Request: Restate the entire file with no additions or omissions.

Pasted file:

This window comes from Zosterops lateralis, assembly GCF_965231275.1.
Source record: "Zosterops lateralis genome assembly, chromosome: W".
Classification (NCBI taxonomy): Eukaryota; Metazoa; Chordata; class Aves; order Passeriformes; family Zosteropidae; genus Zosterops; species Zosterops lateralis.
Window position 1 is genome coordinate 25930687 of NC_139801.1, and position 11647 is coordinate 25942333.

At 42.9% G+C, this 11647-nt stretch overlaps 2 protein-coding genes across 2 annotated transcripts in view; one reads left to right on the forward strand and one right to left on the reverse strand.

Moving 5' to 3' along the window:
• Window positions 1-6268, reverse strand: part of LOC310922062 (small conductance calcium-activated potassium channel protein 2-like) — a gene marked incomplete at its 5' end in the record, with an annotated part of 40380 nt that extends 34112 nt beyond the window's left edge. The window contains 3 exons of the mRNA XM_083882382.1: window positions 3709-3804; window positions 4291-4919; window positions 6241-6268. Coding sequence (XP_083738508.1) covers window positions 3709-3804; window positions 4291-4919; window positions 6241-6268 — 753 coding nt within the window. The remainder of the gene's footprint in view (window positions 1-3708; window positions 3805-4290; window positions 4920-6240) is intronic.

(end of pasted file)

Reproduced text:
This window comes from Zosterops lateralis, assembly GCF_965231275.1.
Source record: "Zosterops lateralis genome assembly, chromosome: W".
Classification (NCBI taxonomy): Eukaryota; Metazoa; Chordata; class Aves; order Passeriformes; family Zosteropidae; genus Zosterops; species Zosterops lateralis.
Window position 1 is genome coordinate 25930687 of NC_139801.1, and position 11647 is coordinate 25942333.

At 42.9% G+C, this 11647-nt stretch overlaps 2 protein-coding genes across 2 annotated transcripts in view; one reads left to right on the forward strand and one right to left on the reverse strand.

Moving 5' to 3' along the window:
• Window positions 1-6268, reverse strand: part of LOC310922062 (small conductance calcium-activated potassium channel protein 2-like) — a gene marked incomplete at its 5' end in the record, with an annotated part of 40380 nt that extends 34112 nt beyond the window's left edge. The window contains 3 exons of the mRNA XM_083882382.1: window positions 3709-3804; window positions 4291-4919; window positions 6241-6268. Coding sequence (XP_083738508.1) covers window positions 3709-3804; window positions 4291-4919; window positions 6241-6268 — 753 coding nt within the window. The remainder of the gene's footprint in view (window positions 1-3708; window positions 3805-4290; window positions 4920-6240) is intronic.